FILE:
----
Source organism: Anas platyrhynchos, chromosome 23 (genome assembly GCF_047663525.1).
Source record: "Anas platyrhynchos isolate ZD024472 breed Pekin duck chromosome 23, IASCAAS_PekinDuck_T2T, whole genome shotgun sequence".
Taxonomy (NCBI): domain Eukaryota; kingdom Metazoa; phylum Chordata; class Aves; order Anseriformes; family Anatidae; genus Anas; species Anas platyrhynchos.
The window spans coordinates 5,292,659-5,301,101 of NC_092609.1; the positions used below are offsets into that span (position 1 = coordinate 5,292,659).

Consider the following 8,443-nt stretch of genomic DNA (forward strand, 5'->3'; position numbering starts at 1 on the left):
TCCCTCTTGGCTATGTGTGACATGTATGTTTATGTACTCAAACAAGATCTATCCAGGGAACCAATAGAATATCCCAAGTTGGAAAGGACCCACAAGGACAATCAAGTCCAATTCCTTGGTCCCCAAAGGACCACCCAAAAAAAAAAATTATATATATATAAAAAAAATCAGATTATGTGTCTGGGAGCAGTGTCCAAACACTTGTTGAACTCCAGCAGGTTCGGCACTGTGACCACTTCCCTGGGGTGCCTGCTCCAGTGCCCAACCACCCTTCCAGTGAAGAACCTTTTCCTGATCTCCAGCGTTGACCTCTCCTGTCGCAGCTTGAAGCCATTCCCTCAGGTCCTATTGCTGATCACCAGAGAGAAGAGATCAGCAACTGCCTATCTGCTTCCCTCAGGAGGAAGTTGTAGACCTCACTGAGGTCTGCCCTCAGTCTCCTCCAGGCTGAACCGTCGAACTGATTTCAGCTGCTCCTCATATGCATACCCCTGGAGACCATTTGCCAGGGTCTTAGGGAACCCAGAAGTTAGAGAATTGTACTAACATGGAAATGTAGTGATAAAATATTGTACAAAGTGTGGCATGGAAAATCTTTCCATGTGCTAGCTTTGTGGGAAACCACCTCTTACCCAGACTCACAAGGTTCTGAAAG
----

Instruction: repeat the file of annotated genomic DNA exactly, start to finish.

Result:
Source organism: Anas platyrhynchos, chromosome 23 (genome assembly GCF_047663525.1).
Source record: "Anas platyrhynchos isolate ZD024472 breed Pekin duck chromosome 23, IASCAAS_PekinDuck_T2T, whole genome shotgun sequence".
Taxonomy (NCBI): domain Eukaryota; kingdom Metazoa; phylum Chordata; class Aves; order Anseriformes; family Anatidae; genus Anas; species Anas platyrhynchos.
The window spans coordinates 5,292,659-5,301,101 of NC_092609.1; the positions used below are offsets into that span (position 1 = coordinate 5,292,659).

Consider the following 8,443-nt stretch of genomic DNA (forward strand, 5'->3'; position numbering starts at 1 on the left):
TCCCTCTTGGCTATGTGTGACATGTATGTTTATGTACTCAAACAAGATCTATCCAGGGAACCAATAGAATATCCCAAGTTGGAAAGGACCCACAAGGACAATCAAGTCCAATTCCTTGGTCCCCAAAGGACCACCCAAAAAAAAAAATTATATATATATAAAAAAAATCAGATTATGTGTCTGGGAGCAGTGTCCAAACACTTGTTGAACTCCAGCAGGTTCGGCACTGTGACCACTTCCCTGGGGTGCCTGCTCCAGTGCCCAACCACCCTTCCAGTGAAGAACCTTTTCCTGATCTCCAGCGTTGACCTCTCCTGTCGCAGCTTGAAGCCATTCCCTCAGGTCCTATTGCTGATCACCAGAGAGAAGAGATCAGCAACTGCCTATCTGCTTCCCTCAGGAGGAAGTTGTAGACCTCACTGAGGTCTGCCCTCAGTCTCCTCCAGGCTGAACCGTCGAACTGATTTCAGCTGCTCCTCATATGCATACCCCTGGAGACCATTTGCCAGGGTCTTAGGGAACCCAGAAGTTAGAGAATTGTACTAACATGGAAATGTAGTGATAAAATATTGTACAAAGTGTGGCATGGAAAATCTTTCCATGTGCTAGCTTTGTGGGAAACCACCTCTTACCCAGACTCACAAGGTTCTGAAAG